Here Are The Biggest Differences Between The Two Republican Tax Plans
Senate and House Republicans will have to come to an agreement on these issues before getting a bill to Trump's desk.
The Senate and the House have both passed massive, broadly similar tax bills that would reshape America's tax code to favor all sorts of business and strike out a number of popular and large tax breaks enjoyed by a wide swath of middle- and high-earners.
But they aren't, however, the same bill.
The two bills from the two respective chambers need to be combined in negotiations between the House and Senate and passed by both houses before going to President Trump's desk to be signed. Many analysts expect the final bill to hew closer to the Senate version because it passed with a narrow two-vote margin and because the upper chamber passed the legislation under strict parliamentary rules.
While the bills are expected to be melded together and signed within weeks, here are some of the biggest differences that need to get sorted out:
Exactly how little to tax corporations — and when
Both the House and Senate bills reduce the corporate tax rate to 20%. But the Senate bill starts the lower rate in 2019 rather than 2018 in order to reduce the budgetary cost of the bill.
The two also take different approaches to taxing so-called pass-through businesses, whose owners report their business income on their personal tax returns. The House bill slashes the top tax rate to 25%, while the Senate bill allows these businesses to deduct 23% of their income from tax.
In the week leading up to Friday's Senate vote, Republican senators negotiated a deeper deduction for pass-through rates, but had to make up the money elsewhere to stay within self-imposed limits on how much the bill can expand the deficit in the 10 years after its passage and how it's not allowed to project as deficit-increasing at all after 10 years.
The individual mandate
Perhaps the biggest substantive change between the House and Senate bills is that the Senate bill eliminates one of the core features of the Affordable Care Act: the tax penalty for people who don't purchase health insurance.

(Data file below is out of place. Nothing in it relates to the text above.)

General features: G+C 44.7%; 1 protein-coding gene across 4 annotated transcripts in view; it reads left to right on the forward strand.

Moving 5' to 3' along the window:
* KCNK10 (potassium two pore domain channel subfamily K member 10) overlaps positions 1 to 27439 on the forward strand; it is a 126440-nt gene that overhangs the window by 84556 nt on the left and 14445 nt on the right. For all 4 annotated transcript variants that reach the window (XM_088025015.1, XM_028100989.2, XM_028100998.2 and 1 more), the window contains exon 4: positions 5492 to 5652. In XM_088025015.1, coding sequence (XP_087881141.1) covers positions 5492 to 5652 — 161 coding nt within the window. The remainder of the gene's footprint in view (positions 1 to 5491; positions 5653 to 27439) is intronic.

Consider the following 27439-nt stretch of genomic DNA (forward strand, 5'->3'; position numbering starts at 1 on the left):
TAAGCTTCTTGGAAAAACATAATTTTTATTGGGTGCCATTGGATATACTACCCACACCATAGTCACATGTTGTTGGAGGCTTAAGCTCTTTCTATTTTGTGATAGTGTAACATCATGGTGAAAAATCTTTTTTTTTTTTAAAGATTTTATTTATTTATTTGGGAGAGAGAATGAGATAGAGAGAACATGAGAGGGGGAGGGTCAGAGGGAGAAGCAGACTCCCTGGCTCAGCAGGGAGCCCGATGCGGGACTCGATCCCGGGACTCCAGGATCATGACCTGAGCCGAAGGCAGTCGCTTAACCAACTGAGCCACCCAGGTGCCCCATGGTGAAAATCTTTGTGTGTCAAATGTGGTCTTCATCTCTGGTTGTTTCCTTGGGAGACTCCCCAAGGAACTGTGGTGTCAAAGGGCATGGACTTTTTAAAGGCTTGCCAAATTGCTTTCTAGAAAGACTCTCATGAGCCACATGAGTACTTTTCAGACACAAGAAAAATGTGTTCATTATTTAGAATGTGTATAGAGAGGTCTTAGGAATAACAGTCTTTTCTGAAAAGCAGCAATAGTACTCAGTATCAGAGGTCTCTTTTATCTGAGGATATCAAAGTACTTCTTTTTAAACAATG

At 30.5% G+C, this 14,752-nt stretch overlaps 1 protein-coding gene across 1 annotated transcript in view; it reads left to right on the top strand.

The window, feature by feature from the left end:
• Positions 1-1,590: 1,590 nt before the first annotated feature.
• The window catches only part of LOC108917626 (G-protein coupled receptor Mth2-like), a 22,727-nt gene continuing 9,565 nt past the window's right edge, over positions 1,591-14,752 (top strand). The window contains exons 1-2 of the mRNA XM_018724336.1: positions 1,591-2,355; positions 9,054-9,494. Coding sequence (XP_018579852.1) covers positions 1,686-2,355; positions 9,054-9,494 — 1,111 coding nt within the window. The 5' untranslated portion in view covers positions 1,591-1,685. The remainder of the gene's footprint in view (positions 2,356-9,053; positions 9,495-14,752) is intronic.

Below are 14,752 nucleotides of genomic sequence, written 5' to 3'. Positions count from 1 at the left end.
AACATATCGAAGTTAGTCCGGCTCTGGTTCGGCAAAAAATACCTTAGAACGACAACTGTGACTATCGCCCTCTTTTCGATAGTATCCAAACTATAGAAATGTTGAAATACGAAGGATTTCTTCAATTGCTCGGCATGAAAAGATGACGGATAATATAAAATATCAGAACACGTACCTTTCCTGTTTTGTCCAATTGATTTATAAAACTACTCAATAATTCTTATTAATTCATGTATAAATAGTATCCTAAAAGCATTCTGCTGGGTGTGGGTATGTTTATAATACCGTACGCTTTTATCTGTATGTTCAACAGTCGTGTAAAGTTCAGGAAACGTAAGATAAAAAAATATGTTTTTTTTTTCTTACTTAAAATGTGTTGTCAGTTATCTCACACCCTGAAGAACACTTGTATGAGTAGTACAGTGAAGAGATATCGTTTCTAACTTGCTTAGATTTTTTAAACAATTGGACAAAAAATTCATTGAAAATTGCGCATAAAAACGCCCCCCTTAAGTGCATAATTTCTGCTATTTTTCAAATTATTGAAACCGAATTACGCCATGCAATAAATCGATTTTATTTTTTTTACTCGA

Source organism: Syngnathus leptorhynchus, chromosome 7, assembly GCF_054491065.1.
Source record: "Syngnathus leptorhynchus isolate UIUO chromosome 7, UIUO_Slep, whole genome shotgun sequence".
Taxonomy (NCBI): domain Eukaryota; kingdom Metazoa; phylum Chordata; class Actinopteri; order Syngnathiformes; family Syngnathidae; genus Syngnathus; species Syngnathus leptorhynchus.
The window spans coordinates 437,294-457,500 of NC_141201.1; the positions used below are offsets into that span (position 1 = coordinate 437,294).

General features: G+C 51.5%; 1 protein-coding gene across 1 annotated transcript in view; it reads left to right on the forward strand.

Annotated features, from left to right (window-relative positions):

The Congressional Budget Office estimated in November that scrapping the individual mandate would lead to 4 million more uninsured people in 2019 and 13 million more in 2027 than there would otherwise be under the current health care law. The CBO also estimated that premiums in the individual insurance market would rise by about 10% "in most years of the decade" compared to their projections with Obamacare intact, as healthy people would be expected to drop out of the individual insurance market, thus pushing premiums higher as the overall group of people buying insurance becomes more likely to be sick and more expensive to treat.
Obamacare is broadly unpopular among House Republicans — the House, after all, passed a bill to repeal it earlier this year, while the Senate could not. Trump also supported striking out the mandate in the Senate tax bill.
One of the House bill's most controversial provisions would force graduate students to pay taxes on their waived tuition, which would greatly increase their tax bills despite the fact the only cash they tend to receive is a small stipend. The Senate preserved this break for tuition waivers.
How big the child tax credit should be
While the tax cuts contained in the two bills are tilted mostly towards business, one of the biggest tax benefits for typical taxpayers is an expanded child tax credit. The House bill bumped the credit from $1,000 to $1,600, while the Senate's bill pushed the credit to as high as $2,000 per child.
While Sens. Mike Lee and Marco Rubio tried to expand the child tax credit past what the Senate did by allowing people who only paid payroll taxes and not income taxes to claim its full value, they were unable to change the bill in order to do so because it would have required bumping up the corporate tax rate to 21% or 22%.
Since the Senate vote, however, Trump has said he's open to setting the corporate rate at 22%, which could allow for some changes.
Individual tax brackets
The House bill more completely overhauled the individual income tax system, reducing the current seven brackets with a top rate of 39.6% to four brackets with a special 45.6% rate that would only include some high-wage taxpayers. The Senate bill has seven brackets with a 38.5% top rate.
Many of the cuts in the Senate bill expire in 2025 in order to comply with Senate rules that don't allow it to pass legislation that will increase deficits after 10 years with only 51 votes.
The estate tax
Both bills substantially lower the estate tax. The House bill doubles the current exemption to about $11 million and, in seven years, repeals it entirely. The Senate bill doubles the exemption.
The alternative minimum tax
One of the biggest last minute changes to the Senate bill was including a modified version of the individual alternative minimum tax, which is essentially a second tax code that affects some high-income taxpayers if the amount of deductions they get to claim forces their overall tax bill too low.
The Senate was forced to include the AMT, as well as the corporate version of it, as part of its tax bill in order to pay for deeper tax cuts for businesses. The House bill gets rid of the AMT entirely, which has been a longtime goal for conservatives who argue the AMT makes the tax code too complicated.